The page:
Although we established in part 2 of this series that physical activity could affect bodyweight through several different mechanisms, both scientific studies and anecdotal reports suggest that some trainees are unable to lose weight by exercising more. The main reason this happens is because of something called compensatory mechanisms, which basically means that a lot of people compensate for the increased energy expenditure during exercise by eating more and/or being less active during the rest of the day.
The common belief is that physical activity promotes weight loss by increasing energy expenditure and thereby creating an imbalanced energy equation. However, sceptics argue that energy intake is adjusted according to energy expenditure and that more physical activity results in hunger and increased food consumption. In other words, “building up an appetite” from exercise might lead to more foods eaten the following hours or days after training. It’s also possible that individuals who exercise get “fatigued” or satisfied with todays efforts and end up being less active during the day.
People respond differently to exercise
A newly published review by King et al. (2012) looked at how physical activity influences eating behaviour and food intake. Studies show varying results, but the general message is that acute exercise-induced energy deficit results in no or only partial calorie compensation. Individuals respond differently, and while some people respond to exercise by eating more, others actually eat less (1).
There are several physiological, neural and psychological factors influencing the compensatory mechanisms to exercise. The type of exercise performed is also important, and aerobic exercise seems to suppress hunger more than resistance exercise (2,3).
Some individuals feel that they are allowed to eat unhealthy foods and increase their calorie intake because they exercise more. This approach easily leads to overeating since most people tend to overestimate the amount of calories burned during exercise (4). However, this can also happen the other way around when the trainee tries to change his or her lifestyle completely by exercising more and eating healthier. It’s likely that the mental state of the trainee strongly determines compensatory mechanisms to exercise, and that someone who’s motivated and have specific goals will be less likely to compensate for the training effort.
While most previous studies have focused on appetite hormones and exercise, new research shows that physical activity alters the food-reward network in the brain; thereby influencing how we respond to food. Some individuals experience increased reward value from food after exercise, while others display less interest in food following physical activity (5,6).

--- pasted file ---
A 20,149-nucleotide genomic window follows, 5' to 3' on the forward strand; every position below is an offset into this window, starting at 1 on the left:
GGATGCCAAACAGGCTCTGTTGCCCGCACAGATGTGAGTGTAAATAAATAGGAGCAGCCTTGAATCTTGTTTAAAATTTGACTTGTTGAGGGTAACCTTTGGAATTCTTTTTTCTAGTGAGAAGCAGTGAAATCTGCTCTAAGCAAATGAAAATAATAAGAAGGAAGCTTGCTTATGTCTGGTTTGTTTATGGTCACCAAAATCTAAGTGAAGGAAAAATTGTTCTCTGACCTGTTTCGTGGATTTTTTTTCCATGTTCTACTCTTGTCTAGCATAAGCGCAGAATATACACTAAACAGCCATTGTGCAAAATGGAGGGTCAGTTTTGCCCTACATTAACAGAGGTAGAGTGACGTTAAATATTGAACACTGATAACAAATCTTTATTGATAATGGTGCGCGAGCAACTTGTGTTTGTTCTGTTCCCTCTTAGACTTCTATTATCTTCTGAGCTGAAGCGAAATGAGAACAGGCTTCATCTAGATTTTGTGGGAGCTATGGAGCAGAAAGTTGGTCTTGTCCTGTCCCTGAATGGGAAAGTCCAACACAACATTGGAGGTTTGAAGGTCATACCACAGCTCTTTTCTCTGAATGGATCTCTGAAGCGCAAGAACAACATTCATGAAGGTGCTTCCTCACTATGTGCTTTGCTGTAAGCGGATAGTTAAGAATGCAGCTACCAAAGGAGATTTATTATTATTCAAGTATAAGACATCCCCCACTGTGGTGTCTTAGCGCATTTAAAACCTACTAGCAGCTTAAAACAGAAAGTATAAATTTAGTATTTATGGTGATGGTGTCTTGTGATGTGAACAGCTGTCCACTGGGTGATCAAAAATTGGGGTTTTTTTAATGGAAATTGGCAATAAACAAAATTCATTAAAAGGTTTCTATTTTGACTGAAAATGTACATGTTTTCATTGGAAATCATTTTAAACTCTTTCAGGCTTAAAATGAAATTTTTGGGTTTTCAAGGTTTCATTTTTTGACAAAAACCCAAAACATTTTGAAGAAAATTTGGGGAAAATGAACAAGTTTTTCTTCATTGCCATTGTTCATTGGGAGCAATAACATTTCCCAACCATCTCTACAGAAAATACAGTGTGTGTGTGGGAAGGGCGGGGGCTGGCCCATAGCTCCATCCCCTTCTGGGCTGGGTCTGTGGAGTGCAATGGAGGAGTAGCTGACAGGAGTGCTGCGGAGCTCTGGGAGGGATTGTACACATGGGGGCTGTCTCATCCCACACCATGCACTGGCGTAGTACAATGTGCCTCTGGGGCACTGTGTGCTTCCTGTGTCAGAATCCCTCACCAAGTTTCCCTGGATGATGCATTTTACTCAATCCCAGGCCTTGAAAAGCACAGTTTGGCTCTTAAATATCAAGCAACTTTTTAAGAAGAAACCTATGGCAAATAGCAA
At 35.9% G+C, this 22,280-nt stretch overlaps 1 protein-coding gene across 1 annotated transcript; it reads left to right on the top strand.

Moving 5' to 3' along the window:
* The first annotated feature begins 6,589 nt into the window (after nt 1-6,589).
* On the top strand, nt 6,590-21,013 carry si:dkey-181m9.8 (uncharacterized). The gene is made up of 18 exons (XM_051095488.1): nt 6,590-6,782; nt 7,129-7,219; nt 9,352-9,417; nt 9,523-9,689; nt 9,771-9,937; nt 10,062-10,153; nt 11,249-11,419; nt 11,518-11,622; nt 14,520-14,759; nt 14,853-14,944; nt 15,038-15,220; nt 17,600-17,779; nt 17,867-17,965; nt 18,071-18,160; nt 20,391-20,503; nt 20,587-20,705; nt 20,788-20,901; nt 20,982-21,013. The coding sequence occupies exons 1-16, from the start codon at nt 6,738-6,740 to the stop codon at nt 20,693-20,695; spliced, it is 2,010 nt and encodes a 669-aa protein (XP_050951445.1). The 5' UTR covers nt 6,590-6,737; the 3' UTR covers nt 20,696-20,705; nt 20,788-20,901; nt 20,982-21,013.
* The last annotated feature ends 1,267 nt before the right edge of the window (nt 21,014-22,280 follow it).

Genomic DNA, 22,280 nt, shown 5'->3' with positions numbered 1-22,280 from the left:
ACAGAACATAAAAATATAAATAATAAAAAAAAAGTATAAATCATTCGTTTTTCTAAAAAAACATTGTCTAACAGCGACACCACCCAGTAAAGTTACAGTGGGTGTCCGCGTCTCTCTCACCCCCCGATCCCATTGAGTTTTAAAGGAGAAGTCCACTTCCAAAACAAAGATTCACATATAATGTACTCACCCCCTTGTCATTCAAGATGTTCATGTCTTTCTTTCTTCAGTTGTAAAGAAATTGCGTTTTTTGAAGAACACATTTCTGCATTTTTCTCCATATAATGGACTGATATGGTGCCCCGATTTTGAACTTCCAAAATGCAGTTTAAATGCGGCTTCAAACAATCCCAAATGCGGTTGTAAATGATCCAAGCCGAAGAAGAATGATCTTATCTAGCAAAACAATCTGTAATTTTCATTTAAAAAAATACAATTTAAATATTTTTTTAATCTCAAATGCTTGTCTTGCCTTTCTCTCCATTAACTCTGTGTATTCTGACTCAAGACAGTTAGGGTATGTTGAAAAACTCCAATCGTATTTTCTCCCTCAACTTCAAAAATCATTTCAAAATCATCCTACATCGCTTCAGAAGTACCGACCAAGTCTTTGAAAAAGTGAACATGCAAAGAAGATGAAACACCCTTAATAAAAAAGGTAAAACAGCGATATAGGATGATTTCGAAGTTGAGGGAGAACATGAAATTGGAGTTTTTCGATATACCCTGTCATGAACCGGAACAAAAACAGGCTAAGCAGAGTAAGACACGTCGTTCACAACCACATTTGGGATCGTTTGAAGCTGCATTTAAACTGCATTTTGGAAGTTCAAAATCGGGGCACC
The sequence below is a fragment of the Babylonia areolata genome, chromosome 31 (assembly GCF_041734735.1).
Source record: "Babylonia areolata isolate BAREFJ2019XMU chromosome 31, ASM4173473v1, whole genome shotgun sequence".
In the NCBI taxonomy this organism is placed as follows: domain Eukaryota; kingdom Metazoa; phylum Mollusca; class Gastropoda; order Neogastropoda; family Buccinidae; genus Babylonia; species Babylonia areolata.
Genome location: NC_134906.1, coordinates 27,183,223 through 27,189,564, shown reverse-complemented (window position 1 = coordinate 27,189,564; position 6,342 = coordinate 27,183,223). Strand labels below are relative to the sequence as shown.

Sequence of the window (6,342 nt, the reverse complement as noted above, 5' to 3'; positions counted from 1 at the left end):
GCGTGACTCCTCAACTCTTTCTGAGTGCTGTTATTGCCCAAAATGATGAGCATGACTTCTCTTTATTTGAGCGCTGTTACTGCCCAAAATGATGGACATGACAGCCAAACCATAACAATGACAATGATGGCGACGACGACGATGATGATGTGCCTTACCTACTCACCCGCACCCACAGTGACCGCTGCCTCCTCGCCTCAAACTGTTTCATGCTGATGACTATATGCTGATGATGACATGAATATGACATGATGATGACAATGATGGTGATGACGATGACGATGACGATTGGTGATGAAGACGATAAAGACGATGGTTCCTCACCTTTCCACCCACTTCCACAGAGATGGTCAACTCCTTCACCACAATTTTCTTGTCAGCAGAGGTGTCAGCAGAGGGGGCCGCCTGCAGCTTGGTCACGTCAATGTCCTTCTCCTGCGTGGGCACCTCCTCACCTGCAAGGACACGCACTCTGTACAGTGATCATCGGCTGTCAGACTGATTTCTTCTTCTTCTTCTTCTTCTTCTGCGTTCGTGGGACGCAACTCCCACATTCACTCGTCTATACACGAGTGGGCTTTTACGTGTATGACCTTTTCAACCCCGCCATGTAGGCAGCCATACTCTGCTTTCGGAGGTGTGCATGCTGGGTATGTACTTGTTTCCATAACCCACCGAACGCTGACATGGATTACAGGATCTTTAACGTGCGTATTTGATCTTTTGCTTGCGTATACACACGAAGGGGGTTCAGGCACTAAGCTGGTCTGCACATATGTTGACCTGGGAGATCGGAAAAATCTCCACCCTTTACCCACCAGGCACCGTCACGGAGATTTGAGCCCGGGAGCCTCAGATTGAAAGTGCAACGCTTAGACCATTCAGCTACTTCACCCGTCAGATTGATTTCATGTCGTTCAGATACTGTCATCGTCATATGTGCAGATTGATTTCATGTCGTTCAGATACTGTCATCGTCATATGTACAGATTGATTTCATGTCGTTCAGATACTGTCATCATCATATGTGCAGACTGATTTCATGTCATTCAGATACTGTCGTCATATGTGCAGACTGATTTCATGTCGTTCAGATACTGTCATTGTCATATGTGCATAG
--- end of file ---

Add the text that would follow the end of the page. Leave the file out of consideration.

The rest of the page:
Is more exercise always better?
While a certain amount of physical activity is necessary to produce statistically significant changes, one newly published study shows that a moderate amount of aerobic exercise (300 kcal/day) results in the same fat loss as a high amount of aerobic exercise (600 kcal/day). The monitor sensors showed that the group who exercised for 60 minutes each day, compared to 30, had less energy during the rest of the day; thereby expending fewer calories outside the gym. The food diaries were also self-reported, and the group who exercised for 60 minutes each day could have eaten more than they wrote down. More studies are needed to show if these results are reproducable and if they are maintained long-term (7).
Compensatory mechanisms could explain differences in exercise-induced weight loss
More long-term studies on the activity in the food reward system, hormones and appetite in the hours and days after exercise are needed to get a better understanding of compensatory mechanisms.
In general, it seems that people respond differently to exercise and that these differences in compensatory mechanisms could partly explain why some people find that exercise is effective for losing weight, while others lose little or no weight from being more active.
All posts in this series on exercise and weight loss
Part 1: Introduction and history
Part 2: How does physical activity affect bodyweight?
Part 3: Physical activity, increased appetite and food intake
Part 4: Exercise and weight gain
Part 5: How much do I lose?
Part 6: Summary, discussion and conclusions